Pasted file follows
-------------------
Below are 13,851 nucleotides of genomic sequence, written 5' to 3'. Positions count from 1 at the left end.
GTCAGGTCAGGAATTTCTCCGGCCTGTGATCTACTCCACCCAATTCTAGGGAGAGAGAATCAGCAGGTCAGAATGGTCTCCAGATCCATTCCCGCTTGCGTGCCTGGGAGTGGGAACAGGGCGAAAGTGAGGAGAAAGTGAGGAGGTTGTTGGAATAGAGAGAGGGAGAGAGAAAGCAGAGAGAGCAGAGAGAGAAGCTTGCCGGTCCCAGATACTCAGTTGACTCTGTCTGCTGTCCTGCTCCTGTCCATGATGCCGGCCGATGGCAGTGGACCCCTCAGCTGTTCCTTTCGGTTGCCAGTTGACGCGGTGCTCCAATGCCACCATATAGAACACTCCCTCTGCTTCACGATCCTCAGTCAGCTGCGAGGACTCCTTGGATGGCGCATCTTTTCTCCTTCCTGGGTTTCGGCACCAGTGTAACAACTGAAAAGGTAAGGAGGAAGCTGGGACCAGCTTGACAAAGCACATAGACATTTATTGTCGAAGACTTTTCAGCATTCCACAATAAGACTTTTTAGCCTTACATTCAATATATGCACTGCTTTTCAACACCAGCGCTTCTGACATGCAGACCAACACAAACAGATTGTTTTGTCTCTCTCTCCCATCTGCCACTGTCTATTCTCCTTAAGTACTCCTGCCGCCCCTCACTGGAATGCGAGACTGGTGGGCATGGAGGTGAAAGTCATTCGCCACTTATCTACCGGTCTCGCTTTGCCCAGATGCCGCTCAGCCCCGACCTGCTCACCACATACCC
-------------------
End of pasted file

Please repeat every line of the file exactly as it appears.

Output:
Below are 13,851 nucleotides of genomic sequence, written 5' to 3'. Positions count from 1 at the left end.
GTCAGGTCAGGAATTTCTCCGGCCTGTGATCTACTCCACCCAATTCTAGGGAGAGAGAATCAGCAGGTCAGAATGGTCTCCAGATCCATTCCCGCTTGCGTGCCTGGGAGTGGGAACAGGGCGAAAGTGAGGAGAAAGTGAGGAGGTTGTTGGAATAGAGAGAGGGAGAGAGAAAGCAGAGAGAGCAGAGAGAGAAGCTTGCCGGTCCCAGATACTCAGTTGACTCTGTCTGCTGTCCTGCTCCTGTCCATGATGCCGGCCGATGGCAGTGGACCCCTCAGCTGTTCCTTTCGGTTGCCAGTTGACGCGGTGCTCCAATGCCACCATATAGAACACTCCCTCTGCTTCACGATCCTCAGTCAGCTGCGAGGACTCCTTGGATGGCGCATCTTTTCTCCTTCCTGGGTTTCGGCACCAGTGTAACAACTGAAAAGGTAAGGAGGAAGCTGGGACCAGCTTGACAAAGCACATAGACATTTATTGTCGAAGACTTTTCAGCATTCCACAATAAGACTTTTTAGCCTTACATTCAATATATGCACTGCTTTTCAACACCAGCGCTTCTGACATGCAGACCAACACAAACAGATTGTTTTGTCTCTCTCTCCCATCTGCCACTGTCTATTCTCCTTAAGTACTCCTGCCGCCCCTCACTGGAATGCGAGACTGGTGGGCATGGAGGTGAAAGTCATTCGCCACTTATCTACCGGTCTCGCTTTGCCCAGATGCCGCTCAGCCCCGACCTGCTCACCACATACCC